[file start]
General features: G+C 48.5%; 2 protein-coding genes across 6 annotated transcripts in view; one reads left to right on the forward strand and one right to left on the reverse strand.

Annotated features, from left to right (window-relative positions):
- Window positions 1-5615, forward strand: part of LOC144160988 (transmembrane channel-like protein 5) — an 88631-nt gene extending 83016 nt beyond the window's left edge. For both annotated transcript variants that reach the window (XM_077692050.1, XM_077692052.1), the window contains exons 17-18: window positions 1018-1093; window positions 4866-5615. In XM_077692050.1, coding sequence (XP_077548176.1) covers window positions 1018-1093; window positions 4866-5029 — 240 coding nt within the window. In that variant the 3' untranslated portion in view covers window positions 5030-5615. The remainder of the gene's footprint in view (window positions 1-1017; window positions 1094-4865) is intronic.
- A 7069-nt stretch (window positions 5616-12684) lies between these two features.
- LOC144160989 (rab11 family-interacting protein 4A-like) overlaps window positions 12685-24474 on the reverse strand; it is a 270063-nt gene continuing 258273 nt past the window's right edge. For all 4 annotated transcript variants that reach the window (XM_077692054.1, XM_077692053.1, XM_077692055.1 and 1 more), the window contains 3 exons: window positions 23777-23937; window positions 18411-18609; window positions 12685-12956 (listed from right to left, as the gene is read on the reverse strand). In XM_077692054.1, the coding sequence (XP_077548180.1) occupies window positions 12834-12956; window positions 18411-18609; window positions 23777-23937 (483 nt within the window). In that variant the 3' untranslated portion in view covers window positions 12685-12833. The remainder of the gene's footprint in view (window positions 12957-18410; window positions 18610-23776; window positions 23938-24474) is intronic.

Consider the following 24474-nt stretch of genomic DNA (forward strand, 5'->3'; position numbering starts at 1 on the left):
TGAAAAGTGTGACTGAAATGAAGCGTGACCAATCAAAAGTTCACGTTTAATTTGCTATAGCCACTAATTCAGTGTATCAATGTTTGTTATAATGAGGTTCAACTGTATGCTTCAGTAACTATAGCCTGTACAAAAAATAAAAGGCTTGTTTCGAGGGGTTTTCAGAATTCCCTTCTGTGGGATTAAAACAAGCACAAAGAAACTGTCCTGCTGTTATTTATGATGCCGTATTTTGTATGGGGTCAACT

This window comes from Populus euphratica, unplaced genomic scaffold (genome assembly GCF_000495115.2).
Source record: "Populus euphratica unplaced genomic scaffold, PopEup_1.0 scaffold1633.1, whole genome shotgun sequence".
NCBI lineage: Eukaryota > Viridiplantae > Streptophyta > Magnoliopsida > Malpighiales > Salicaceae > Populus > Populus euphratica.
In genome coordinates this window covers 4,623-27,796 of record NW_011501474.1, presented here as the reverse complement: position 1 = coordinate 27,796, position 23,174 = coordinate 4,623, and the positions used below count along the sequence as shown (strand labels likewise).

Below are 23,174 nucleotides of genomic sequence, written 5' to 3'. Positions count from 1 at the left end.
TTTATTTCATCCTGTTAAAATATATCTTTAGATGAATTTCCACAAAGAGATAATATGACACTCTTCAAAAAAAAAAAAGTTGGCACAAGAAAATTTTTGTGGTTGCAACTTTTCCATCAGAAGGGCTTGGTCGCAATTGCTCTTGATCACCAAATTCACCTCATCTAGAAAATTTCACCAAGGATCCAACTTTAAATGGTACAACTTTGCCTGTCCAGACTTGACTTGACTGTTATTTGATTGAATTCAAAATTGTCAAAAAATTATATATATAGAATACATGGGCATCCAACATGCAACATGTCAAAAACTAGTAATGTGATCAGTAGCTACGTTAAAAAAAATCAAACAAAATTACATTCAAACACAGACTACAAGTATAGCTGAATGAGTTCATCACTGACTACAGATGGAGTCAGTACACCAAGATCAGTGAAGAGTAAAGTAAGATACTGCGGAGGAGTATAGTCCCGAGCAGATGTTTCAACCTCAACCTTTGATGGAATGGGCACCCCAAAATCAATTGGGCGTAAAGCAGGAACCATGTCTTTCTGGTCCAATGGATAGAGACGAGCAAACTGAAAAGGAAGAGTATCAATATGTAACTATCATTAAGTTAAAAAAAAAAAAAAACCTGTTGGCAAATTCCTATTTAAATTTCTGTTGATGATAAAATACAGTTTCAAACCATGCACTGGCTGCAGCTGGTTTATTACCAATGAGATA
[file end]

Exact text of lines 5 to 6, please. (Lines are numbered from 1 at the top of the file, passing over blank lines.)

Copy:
- LOC144160989 (rab11 family-interacting protein 4A-like) overlaps window positions 12685-24474 on the reverse strand; it is a 270063-nt gene continuing 258273 nt past the window's right edge. For all 4 annotated transcript variants that reach the window (XM_077692054.1, XM_077692053.1, XM_077692055.1 and 1 more), the window contains 3 exons: window positions 23777-23937; window positions 18411-18609; window positions 12685-12956 (listed from right to left, as the gene is read on the reverse strand). In XM_077692054.1, the coding sequence (XP_077548180.1) occupies window positions 12834-12956; window positions 18411-18609; window positions 23777-23937 (483 nt within the window). In that variant the 3' untranslated portion in view covers window positions 12685-12833. The remainder of the gene's footprint in view (window positions 12957-18410; window positions 18610-23776; window positions 23938-24474) is intronic.

Consider the following 24474-nt stretch of genomic DNA (forward strand, 5'->3'; position numbering starts at 1 on the left):